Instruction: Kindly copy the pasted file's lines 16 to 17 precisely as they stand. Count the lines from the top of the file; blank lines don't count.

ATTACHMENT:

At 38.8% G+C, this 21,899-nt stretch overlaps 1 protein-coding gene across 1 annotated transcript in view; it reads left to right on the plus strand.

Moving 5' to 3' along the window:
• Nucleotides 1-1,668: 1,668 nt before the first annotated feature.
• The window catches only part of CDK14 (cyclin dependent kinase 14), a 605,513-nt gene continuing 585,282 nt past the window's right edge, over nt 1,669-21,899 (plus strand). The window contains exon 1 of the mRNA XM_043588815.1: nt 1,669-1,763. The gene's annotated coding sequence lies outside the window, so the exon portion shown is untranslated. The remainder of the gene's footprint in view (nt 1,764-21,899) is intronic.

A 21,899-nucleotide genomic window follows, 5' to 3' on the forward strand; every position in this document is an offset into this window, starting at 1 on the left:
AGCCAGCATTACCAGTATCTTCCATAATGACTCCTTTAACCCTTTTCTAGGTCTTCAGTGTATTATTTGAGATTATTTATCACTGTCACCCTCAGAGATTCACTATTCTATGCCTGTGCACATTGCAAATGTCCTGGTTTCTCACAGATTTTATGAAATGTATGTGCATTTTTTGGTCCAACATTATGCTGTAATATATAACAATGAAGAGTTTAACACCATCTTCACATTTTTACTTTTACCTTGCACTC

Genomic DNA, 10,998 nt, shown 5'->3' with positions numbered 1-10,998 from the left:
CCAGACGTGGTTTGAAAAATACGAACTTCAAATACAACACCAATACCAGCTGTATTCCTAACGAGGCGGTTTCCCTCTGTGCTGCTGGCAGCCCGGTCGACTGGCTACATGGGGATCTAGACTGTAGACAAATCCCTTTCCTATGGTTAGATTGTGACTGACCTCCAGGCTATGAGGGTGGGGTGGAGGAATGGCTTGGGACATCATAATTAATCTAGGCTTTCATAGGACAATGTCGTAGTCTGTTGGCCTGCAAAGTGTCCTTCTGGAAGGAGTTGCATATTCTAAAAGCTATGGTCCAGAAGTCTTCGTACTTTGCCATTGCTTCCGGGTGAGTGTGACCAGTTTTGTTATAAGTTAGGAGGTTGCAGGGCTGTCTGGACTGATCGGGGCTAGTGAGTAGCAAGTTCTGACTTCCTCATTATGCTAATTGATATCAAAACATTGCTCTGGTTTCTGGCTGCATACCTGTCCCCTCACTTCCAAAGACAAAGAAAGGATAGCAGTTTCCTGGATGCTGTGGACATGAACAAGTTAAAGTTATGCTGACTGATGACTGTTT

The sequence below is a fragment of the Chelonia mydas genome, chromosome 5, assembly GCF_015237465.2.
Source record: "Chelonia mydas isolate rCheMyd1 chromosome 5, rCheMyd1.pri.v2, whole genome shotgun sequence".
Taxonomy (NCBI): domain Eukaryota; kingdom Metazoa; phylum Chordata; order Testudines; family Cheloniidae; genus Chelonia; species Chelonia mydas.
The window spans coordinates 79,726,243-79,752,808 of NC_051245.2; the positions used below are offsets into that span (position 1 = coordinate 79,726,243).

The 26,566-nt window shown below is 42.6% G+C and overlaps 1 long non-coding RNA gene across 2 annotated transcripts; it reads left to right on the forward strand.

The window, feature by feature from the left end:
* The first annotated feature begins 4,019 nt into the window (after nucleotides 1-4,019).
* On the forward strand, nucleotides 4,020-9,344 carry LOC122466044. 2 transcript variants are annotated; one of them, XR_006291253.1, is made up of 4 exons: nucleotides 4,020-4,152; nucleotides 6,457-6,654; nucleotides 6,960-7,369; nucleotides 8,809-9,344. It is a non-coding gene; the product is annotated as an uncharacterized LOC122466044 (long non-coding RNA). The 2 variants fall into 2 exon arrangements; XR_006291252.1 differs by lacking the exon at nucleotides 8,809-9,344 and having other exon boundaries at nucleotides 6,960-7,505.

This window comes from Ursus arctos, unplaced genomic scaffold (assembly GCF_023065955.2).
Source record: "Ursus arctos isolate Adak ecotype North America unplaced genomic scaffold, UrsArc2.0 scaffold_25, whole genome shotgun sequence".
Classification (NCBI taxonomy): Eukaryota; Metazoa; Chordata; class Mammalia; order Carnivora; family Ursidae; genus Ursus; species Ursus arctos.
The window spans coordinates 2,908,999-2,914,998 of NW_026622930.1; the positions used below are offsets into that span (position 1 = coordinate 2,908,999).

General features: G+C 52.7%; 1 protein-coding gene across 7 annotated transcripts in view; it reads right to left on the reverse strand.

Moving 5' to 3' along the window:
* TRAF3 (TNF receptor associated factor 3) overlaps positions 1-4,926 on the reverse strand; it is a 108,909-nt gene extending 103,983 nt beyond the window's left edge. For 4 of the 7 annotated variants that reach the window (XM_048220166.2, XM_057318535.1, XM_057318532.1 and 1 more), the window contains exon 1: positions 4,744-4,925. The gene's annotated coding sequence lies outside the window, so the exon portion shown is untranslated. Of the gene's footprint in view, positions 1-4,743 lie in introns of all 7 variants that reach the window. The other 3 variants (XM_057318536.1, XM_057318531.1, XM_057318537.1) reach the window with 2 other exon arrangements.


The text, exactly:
* On the forward strand, nucleotides 4,020-9,344 carry LOC122466044. 2 transcript variants are annotated; one of them, XR_006291253.1, is made up of 4 exons: nucleotides 4,020-4,152; nucleotides 6,457-6,654; nucleotides 6,960-7,369; nucleotides 8,809-9,344. It is a non-coding gene; the product is annotated as an uncharacterized LOC122466044 (long non-coding RNA). The 2 variants fall into 2 exon arrangements; XR_006291252.1 differs by lacking the exon at nucleotides 8,809-9,344 and having other exon boundaries at nucleotides 6,960-7,505.

This window comes from Ursus arctos, unplaced genomic scaffold (assembly GCF_023065955.2).